Digi-Schlock: THE ODD ANGRY SHOT (Synapse Blu-Ray)

If you get deep enough into the cult movie scene, it’s easy to feel like you’ve seen it all and there are no surprises left to discover.  Thankfully, the more resourceful and adventurous indie labels are capable of turning up titles that will change your mind.  Synapse is one of those labels – and they’ve just released a little gem of a war movie from Australia entitled The Odd Angry Shot.  Better yet, they’ve issued this title on blu-ray and the results stack to their usual standards of hi-def quality.

The transfer does well by the film, using vault materials as the source for the disc’s HD master.  The resulting anamorphic transfer is strikingly clear in its details, particularly in the jungle-set footage, and offers a rich color palette to capture the film’s primarily outdoor settings.  The materials have a little damage – namely some brief splices you might catch here and there – but this is a minor issue and the overall presentation is very impressive.  The HD audio uses the film’s original mono mix and it’s a well-rounded vintage blend that sounds suitably robust on the blu-ray.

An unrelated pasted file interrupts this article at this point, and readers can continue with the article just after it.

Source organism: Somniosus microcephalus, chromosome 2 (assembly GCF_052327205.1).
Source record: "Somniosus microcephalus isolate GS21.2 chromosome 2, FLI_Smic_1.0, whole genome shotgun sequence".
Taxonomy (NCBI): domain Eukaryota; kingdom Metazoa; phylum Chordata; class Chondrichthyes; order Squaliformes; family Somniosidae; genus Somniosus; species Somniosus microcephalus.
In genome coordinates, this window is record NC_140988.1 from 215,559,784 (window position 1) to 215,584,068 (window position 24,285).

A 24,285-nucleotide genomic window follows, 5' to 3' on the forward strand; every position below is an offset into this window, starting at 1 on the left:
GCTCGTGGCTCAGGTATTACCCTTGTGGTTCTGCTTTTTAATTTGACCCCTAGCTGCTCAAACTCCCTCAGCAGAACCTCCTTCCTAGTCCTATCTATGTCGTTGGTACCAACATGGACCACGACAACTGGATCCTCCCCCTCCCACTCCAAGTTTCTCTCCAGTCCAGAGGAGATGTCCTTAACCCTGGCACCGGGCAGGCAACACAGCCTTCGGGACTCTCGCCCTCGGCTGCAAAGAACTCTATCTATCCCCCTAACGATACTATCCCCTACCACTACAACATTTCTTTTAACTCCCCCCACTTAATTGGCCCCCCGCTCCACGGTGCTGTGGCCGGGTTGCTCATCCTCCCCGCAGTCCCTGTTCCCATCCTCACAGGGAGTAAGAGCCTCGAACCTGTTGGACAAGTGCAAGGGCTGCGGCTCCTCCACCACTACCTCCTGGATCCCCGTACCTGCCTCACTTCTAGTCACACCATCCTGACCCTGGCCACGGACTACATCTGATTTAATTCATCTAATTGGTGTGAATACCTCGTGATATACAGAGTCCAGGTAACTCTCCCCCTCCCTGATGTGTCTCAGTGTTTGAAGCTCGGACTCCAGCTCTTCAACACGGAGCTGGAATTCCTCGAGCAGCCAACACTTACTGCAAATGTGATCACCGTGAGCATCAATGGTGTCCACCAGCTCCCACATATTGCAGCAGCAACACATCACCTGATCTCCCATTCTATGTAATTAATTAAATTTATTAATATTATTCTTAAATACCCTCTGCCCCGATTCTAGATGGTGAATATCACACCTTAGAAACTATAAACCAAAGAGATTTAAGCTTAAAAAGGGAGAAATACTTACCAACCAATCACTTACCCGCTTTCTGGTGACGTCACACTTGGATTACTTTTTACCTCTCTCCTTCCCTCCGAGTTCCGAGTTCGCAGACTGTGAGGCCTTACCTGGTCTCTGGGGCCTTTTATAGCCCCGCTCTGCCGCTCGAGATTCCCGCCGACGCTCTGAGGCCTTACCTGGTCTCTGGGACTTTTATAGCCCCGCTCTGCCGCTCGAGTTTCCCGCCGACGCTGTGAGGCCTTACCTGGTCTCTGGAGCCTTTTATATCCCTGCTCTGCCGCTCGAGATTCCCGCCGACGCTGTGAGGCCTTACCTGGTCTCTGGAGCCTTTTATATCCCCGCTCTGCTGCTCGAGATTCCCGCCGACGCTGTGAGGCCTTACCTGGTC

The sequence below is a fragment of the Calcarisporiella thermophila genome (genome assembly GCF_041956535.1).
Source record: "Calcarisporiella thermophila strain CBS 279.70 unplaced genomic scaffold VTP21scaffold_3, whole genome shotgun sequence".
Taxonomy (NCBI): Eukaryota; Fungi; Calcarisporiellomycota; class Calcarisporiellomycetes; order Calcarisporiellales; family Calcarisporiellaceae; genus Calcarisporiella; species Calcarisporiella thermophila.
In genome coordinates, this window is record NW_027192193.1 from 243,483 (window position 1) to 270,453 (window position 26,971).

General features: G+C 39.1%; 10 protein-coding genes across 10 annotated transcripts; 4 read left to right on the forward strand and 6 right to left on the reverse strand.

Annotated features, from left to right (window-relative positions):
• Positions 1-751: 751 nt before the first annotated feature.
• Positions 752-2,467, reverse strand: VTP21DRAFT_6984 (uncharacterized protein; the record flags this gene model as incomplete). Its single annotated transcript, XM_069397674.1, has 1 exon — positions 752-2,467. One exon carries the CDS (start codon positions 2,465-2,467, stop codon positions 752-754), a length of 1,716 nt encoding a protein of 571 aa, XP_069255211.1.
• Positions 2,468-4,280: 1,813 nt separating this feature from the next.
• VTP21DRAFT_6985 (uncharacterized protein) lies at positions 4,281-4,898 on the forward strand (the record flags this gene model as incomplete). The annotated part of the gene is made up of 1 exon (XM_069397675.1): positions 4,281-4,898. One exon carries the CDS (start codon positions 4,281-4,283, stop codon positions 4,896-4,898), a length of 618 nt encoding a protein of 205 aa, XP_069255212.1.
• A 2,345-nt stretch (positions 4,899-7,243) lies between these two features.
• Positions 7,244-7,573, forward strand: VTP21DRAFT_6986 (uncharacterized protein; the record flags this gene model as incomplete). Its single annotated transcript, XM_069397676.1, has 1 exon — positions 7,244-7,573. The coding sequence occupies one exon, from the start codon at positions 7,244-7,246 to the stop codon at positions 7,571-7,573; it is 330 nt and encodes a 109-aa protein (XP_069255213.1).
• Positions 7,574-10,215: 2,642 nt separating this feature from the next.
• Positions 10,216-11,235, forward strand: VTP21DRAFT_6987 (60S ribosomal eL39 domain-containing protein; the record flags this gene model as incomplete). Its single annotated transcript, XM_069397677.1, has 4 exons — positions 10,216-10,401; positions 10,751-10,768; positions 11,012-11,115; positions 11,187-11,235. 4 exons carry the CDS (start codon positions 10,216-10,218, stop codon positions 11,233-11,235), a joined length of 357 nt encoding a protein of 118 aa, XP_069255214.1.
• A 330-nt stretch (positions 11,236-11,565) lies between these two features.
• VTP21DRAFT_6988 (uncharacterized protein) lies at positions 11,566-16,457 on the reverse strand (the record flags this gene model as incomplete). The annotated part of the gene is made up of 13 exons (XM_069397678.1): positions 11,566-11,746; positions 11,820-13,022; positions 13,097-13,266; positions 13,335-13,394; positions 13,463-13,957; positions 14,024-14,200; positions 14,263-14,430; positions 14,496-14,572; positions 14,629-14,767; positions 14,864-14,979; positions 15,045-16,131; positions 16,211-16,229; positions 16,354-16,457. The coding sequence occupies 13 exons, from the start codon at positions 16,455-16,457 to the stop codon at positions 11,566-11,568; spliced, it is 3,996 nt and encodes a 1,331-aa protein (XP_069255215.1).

A handful of extras have been included for this release.  The most substantial of the bunch is a commentary track featuring writer/director/producer Tom Jeffrey, co-producer Sue Milliken and actor Graeme Blundell.  The three participants cover a lot of territory: the major focal points are the challenges of doing a war movie on a tight budget in Australia, the complex critical reaction provoked by the film’s mixture of anti-war and pro-soldier sentiments and discussion of the different acting styles.  Blundell is a big help in the latter respect, discussing his admiration for his castmates’ work and adding a gentle note of humor to the proceedings.  The resulting track is both informative and an easy listen.

Also included are a theatrical trailer and a brief featurette.  The trailer is unique because it contains it is narrated via a song that doesn’t appear in the film that sells the film as a tale of “Aussies being Aussies.” The lyrics tell a story in a way reminiscent of the songs Jerry Reed did for the Smokey And The Bandit films.  The featurette is an interview with stunt coordinator Buddy Joe Hooker, who was imported from Hollywood to choreograph a large-scale brawl in the film.  He talks about his admiration for the Australian contribution to the Vietnam War and discusses the challenges of choreographing a fight in a country that doesn’t have a lot of trained stuntmen.

In short, Synapse have done a fine job here, unearthing a deserving gem for the cult movie brigade and giving it an A/V treatment worthy of a major studio label (plus some extras, to boot).  It’s proof positive that cult movie fans still have plenty of gems left to discover.

To read the Schlockmania film review of The Odd Angry Shot, click here.

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